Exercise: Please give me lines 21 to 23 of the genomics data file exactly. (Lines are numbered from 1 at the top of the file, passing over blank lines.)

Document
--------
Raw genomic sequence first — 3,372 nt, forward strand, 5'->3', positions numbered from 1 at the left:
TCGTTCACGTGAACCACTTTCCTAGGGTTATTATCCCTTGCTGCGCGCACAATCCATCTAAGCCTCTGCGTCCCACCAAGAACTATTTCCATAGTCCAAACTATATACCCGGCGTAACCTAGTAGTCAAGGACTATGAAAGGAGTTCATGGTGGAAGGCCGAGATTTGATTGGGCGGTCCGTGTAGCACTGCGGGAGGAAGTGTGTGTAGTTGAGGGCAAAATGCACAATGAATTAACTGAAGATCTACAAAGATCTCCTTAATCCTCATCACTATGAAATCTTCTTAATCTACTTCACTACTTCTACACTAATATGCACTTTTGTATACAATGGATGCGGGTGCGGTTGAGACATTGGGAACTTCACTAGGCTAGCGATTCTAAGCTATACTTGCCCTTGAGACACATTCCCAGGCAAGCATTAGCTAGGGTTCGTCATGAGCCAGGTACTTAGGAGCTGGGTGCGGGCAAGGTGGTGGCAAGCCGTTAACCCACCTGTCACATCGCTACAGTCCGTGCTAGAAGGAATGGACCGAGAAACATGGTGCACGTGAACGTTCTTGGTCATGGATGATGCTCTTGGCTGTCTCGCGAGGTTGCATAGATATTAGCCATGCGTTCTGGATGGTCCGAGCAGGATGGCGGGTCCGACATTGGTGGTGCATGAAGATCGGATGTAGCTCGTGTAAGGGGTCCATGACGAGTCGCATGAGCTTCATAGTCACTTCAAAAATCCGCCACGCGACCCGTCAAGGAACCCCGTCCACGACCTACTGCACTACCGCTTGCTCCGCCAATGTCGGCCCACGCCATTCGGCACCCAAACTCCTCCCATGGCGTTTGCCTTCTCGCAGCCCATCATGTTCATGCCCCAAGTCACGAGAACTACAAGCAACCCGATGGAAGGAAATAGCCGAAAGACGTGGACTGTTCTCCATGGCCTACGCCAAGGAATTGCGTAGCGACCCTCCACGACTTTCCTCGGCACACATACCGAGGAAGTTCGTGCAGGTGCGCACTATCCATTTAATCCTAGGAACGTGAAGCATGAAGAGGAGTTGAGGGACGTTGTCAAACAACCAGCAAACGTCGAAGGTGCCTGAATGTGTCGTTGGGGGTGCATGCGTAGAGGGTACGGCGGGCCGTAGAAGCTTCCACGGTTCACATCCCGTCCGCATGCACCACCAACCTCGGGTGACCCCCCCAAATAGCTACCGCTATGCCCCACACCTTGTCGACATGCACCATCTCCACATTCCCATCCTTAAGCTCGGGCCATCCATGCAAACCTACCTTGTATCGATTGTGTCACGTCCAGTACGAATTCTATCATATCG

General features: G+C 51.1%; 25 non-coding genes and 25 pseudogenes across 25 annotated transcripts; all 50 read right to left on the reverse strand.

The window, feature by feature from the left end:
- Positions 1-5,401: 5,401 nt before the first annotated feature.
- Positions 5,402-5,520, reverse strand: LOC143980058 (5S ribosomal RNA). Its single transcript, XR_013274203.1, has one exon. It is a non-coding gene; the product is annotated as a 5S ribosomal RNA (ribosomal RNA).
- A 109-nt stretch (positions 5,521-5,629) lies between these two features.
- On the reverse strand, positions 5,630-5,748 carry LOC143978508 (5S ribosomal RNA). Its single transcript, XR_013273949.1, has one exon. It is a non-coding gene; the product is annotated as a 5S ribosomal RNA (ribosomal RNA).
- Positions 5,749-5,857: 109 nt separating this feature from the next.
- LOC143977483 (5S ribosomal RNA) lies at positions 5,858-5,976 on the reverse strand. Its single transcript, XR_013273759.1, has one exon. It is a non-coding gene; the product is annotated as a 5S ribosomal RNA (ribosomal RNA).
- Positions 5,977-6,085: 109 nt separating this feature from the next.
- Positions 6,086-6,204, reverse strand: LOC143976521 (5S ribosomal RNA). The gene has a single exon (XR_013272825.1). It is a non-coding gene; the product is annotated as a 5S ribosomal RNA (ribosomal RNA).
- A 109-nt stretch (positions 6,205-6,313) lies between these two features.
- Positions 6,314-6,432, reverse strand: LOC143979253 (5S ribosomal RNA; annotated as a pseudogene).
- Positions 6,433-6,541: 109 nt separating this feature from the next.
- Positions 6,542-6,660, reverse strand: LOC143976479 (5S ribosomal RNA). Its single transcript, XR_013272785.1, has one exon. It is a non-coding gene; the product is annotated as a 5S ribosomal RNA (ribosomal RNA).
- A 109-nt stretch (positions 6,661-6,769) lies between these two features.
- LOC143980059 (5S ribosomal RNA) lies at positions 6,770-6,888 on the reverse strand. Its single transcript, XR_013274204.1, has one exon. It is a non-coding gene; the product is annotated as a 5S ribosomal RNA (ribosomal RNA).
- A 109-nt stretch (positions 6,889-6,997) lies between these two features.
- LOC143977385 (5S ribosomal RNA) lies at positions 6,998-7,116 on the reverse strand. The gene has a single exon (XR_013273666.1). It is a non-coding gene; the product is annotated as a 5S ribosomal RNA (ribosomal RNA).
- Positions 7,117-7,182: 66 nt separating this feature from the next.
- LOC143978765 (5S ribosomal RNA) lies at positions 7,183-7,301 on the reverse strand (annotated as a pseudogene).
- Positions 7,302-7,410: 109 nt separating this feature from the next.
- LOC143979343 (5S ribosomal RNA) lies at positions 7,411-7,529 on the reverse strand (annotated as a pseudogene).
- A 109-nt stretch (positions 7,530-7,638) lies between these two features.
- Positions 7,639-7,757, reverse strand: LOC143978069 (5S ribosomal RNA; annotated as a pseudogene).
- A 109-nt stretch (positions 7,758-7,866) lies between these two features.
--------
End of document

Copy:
- Positions 7,117-7,182: 66 nt separating this feature from the next.
- LOC143978765 (5S ribosomal RNA) lies at positions 7,183-7,301 on the reverse strand (annotated as a pseudogene).
- Positions 7,302-7,410: 109 nt separating this feature from the next.